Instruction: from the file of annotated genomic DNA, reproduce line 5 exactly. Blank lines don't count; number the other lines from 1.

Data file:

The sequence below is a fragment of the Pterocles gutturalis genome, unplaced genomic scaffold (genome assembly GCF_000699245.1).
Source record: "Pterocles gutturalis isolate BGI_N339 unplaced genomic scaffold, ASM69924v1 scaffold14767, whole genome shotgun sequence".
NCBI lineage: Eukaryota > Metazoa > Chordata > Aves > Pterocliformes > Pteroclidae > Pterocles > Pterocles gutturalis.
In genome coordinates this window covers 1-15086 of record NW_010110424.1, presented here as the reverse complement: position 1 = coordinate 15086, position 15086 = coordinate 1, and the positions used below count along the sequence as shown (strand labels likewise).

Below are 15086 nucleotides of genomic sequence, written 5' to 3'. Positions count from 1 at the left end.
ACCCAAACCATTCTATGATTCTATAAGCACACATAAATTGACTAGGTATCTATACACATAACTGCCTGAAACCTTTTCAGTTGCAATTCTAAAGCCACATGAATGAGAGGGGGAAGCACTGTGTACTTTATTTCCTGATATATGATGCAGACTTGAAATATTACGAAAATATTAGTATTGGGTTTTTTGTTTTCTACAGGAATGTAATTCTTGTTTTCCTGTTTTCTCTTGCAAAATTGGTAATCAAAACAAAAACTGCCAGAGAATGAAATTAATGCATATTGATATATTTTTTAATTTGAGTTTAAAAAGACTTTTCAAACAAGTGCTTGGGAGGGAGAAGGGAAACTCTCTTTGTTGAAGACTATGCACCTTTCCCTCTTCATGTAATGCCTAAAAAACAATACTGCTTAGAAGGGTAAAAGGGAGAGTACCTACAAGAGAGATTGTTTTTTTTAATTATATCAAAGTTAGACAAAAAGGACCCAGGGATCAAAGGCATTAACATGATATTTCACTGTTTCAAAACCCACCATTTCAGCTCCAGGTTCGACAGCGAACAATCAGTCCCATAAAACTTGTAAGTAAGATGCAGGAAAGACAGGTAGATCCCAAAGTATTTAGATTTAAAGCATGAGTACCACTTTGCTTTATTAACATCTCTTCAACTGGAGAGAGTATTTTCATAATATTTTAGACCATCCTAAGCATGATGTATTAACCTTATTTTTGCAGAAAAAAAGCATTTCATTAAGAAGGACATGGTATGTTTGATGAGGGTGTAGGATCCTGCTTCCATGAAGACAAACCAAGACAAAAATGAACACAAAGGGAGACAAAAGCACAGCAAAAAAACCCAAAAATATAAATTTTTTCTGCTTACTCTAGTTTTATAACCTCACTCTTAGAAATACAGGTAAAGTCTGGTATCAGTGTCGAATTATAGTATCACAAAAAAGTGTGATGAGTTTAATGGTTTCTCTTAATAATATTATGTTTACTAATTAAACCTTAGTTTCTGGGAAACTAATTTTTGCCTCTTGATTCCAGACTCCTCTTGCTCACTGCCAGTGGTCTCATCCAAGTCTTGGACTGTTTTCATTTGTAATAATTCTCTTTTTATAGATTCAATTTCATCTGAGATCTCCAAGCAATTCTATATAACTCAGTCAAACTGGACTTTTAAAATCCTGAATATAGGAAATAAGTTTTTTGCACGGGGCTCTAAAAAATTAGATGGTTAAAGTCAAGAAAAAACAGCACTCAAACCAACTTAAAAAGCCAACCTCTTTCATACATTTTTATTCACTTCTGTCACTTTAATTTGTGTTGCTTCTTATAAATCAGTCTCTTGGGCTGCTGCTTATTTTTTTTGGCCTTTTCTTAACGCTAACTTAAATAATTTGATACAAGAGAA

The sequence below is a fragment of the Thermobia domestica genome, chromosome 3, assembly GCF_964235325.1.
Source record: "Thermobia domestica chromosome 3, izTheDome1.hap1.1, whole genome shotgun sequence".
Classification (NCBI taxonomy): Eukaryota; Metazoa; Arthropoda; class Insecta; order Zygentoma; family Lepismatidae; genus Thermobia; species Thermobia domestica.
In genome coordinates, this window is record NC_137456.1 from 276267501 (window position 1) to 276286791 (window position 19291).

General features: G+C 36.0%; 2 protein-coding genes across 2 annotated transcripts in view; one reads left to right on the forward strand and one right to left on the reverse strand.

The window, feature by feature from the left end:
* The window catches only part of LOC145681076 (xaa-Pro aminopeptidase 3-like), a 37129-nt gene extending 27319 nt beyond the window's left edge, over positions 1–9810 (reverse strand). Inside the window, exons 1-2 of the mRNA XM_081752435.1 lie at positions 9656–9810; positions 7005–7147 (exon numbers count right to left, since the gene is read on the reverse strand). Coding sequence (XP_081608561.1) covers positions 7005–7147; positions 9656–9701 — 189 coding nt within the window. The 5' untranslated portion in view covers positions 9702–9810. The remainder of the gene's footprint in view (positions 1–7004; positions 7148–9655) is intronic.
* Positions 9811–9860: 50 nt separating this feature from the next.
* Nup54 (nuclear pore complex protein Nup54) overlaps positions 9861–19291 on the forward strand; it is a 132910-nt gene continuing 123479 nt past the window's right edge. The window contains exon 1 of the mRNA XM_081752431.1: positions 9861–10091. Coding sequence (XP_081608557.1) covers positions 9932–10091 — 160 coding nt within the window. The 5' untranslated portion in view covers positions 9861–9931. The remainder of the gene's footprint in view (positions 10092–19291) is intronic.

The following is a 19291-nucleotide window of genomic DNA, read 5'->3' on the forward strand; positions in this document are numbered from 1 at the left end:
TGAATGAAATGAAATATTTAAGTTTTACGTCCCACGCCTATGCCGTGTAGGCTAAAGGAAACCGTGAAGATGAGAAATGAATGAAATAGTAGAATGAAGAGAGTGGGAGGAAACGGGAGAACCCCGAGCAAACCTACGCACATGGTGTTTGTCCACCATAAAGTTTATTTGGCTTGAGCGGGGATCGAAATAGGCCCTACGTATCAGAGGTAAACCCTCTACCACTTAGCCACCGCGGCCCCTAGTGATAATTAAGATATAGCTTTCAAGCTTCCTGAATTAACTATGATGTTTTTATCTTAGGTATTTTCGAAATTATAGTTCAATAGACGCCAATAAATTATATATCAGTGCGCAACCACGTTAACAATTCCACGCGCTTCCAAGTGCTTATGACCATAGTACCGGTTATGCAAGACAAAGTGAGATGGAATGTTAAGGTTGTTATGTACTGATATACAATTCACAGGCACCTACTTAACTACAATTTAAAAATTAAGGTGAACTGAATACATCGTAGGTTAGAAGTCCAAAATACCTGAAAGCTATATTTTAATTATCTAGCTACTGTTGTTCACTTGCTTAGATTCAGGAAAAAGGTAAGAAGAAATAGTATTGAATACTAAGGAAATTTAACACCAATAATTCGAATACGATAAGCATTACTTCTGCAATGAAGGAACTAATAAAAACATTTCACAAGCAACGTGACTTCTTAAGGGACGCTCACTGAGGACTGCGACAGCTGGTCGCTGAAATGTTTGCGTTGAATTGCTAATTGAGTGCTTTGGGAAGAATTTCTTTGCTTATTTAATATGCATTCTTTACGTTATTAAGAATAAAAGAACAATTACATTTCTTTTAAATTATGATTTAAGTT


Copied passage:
Below are 15086 nucleotides of genomic sequence, written 5' to 3'. Positions count from 1 at the left end.